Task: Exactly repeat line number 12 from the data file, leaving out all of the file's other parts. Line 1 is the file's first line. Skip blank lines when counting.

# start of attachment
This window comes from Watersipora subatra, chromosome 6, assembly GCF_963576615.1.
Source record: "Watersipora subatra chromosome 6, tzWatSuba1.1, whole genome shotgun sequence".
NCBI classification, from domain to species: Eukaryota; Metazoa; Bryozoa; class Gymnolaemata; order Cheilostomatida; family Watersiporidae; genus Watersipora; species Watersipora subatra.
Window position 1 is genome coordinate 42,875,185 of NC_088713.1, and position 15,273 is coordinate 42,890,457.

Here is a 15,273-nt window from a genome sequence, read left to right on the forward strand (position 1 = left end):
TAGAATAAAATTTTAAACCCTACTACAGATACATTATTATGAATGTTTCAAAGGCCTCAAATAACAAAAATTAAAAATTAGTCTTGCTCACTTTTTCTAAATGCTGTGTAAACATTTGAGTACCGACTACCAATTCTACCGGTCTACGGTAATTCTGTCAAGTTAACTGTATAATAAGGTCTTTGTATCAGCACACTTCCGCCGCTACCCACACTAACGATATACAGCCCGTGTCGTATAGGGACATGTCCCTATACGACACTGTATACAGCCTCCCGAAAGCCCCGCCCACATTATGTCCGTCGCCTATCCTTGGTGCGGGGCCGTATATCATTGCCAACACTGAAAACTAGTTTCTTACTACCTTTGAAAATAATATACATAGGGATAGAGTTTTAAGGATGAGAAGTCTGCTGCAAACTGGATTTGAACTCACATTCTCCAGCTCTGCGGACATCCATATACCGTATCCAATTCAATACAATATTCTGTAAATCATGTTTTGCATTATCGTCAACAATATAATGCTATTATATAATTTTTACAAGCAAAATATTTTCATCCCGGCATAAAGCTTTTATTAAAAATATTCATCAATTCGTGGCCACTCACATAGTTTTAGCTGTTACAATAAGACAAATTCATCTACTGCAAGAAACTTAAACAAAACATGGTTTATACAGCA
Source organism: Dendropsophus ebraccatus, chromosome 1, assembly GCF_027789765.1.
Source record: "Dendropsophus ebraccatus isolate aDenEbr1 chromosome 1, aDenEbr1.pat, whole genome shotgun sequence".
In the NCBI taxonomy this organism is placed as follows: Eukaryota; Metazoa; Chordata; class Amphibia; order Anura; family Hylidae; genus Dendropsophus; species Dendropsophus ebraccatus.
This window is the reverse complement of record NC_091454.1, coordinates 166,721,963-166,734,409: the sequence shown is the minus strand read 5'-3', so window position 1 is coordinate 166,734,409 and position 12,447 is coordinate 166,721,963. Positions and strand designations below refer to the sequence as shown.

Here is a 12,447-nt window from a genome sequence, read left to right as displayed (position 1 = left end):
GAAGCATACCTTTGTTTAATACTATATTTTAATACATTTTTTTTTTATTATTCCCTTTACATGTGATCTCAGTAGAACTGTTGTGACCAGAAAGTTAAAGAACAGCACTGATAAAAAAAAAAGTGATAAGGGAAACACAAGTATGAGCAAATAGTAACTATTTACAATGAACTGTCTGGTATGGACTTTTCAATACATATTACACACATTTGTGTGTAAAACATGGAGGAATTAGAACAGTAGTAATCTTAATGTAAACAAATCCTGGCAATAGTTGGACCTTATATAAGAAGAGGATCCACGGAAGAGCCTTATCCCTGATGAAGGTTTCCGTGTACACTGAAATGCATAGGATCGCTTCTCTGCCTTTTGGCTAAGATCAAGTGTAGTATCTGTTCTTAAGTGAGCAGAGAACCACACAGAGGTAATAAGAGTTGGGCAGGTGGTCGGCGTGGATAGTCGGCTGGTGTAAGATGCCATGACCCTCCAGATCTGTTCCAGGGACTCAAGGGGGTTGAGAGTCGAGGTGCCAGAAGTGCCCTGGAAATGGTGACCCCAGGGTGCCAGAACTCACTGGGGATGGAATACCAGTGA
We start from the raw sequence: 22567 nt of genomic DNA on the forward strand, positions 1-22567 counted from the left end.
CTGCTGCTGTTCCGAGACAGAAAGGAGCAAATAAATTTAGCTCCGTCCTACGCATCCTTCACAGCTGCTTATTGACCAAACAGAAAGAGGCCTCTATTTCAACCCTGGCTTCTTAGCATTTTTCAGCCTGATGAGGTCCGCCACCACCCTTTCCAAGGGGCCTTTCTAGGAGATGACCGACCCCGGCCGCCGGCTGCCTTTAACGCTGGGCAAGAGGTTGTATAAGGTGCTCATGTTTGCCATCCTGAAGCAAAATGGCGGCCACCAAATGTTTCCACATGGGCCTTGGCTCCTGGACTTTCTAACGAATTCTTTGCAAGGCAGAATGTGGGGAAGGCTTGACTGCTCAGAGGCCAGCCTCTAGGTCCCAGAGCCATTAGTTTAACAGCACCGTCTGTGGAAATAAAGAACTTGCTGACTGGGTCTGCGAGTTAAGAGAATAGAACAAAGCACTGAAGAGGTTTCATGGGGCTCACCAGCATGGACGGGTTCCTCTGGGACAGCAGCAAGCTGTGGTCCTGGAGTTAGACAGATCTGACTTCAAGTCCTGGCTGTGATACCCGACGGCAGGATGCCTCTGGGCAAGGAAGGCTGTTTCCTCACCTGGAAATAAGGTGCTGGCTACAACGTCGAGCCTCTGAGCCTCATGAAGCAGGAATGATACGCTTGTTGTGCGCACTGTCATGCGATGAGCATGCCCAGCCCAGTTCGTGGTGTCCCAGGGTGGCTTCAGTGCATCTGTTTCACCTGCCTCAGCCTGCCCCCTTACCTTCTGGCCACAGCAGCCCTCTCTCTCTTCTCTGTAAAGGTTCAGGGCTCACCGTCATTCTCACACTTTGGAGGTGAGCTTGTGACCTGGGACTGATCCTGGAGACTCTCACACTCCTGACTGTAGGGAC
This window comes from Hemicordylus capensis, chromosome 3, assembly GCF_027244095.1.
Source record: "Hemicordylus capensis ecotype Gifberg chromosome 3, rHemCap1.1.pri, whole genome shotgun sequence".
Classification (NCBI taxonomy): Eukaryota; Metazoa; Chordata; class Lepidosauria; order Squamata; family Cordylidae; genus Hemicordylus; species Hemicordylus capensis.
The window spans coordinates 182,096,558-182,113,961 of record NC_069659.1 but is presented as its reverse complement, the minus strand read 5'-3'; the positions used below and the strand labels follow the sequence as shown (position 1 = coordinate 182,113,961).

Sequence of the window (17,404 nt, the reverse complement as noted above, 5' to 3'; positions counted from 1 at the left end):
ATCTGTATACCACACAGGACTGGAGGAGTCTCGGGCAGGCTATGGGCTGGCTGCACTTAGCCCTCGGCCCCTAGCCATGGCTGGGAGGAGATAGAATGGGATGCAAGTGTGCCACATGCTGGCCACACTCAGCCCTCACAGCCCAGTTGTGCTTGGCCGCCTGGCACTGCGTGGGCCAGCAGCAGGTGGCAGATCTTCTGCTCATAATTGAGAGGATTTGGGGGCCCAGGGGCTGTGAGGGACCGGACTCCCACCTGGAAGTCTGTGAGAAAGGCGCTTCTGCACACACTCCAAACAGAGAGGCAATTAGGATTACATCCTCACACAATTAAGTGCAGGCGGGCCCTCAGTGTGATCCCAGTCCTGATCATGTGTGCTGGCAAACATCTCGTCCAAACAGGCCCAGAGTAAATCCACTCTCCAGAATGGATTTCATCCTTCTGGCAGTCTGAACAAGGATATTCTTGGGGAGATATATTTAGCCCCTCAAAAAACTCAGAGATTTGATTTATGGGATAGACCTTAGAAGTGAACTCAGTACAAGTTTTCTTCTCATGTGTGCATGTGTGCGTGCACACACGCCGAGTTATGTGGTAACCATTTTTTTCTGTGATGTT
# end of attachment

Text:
GAAGCATACCTTTGTTTAATACTATATTTTAATACATTTTTTTTTTATTATTCCCTTTACATGTGATCTCAGTAGAACTGTTGTGACCAGAAAGTTAAAGAACAGCACTGATAAAAAAAAAAGTGATAAGGGAAACACAAGTATGAGCAAATAGTAACTATTTACAATGAACTGTCTGGTATGGACTTTTCAATACATATTACACACATTTGTGTGTAAAACATGGAGGAATTAGAACAGTAGTAATCTTAATGTAAACAAATCCTGGCAATAGTTGGACCTTATATAAGAAGAGGATCCACGGAAGAGCCTTATCCCTGATGAAGGTTTCCGTGTACACTGAAATGCATAGGATCGCTTCTCTGCCTTTTGGCTAAGATCAAGTGTAGTATCTGTTCTTAAGTGAGCAGAGAACCACACAGAGGTAATAAGAGTTGGGCAGGTGGTCGGCGTGGATAGTCGGCTGGTGTAAGATGCCATGACCCTCCAGATCTGTTCCAGGGACTCAAGGGGGTTGAGAGTCGAGGTGCCAGAAGTGCCCTGGAAATGGTGACCCCAGGGTGCCAGAACTCACTGGGGATGGAATACCAGTGA